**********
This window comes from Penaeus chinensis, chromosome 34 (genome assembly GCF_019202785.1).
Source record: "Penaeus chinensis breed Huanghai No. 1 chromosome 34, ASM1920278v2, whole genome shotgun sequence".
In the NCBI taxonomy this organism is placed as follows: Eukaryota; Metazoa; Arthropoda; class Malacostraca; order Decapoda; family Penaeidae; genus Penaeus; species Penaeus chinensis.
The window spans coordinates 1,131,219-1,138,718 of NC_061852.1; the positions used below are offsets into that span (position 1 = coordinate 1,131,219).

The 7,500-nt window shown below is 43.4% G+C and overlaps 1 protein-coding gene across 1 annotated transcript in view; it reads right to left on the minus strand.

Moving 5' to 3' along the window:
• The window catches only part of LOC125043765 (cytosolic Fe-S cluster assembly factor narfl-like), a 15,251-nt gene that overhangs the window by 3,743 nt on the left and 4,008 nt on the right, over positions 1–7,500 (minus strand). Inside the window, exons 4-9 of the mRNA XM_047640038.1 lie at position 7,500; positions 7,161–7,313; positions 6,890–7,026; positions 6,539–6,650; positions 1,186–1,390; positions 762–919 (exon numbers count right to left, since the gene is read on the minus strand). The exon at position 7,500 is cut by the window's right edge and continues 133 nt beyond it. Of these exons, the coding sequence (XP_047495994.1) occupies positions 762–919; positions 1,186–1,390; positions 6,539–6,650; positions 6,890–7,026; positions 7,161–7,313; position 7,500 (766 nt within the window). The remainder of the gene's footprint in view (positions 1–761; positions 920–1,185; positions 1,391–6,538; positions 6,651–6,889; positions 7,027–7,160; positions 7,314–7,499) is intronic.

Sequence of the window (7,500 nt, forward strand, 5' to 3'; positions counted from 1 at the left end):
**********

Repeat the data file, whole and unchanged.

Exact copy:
This window comes from Penaeus chinensis, chromosome 34 (genome assembly GCF_019202785.1).
Source record: "Penaeus chinensis breed Huanghai No. 1 chromosome 34, ASM1920278v2, whole genome shotgun sequence".
In the NCBI taxonomy this organism is placed as follows: Eukaryota; Metazoa; Arthropoda; class Malacostraca; order Decapoda; family Penaeidae; genus Penaeus; species Penaeus chinensis.
The window spans coordinates 1,131,219-1,138,718 of NC_061852.1; the positions used below are offsets into that span (position 1 = coordinate 1,131,219).

The 7,500-nt window shown below is 43.4% G+C and overlaps 1 protein-coding gene across 1 annotated transcript in view; it reads right to left on the minus strand.

Moving 5' to 3' along the window:
• The window catches only part of LOC125043765 (cytosolic Fe-S cluster assembly factor narfl-like), a 15,251-nt gene that overhangs the window by 3,743 nt on the left and 4,008 nt on the right, over positions 1–7,500 (minus strand). Inside the window, exons 4-9 of the mRNA XM_047640038.1 lie at position 7,500; positions 7,161–7,313; positions 6,890–7,026; positions 6,539–6,650; positions 1,186–1,390; positions 762–919 (exon numbers count right to left, since the gene is read on the minus strand). The exon at position 7,500 is cut by the window's right edge and continues 133 nt beyond it. Of these exons, the coding sequence (XP_047495994.1) occupies positions 762–919; positions 1,186–1,390; positions 6,539–6,650; positions 6,890–7,026; positions 7,161–7,313; position 7,500 (766 nt within the window). The remainder of the gene's footprint in view (positions 1–761; positions 920–1,185; positions 1,391–6,538; positions 6,651–6,889; positions 7,027–7,160; positions 7,314–7,499) is intronic.

Sequence of the window (7,500 nt, forward strand, 5' to 3'; positions counted from 1 at the left end):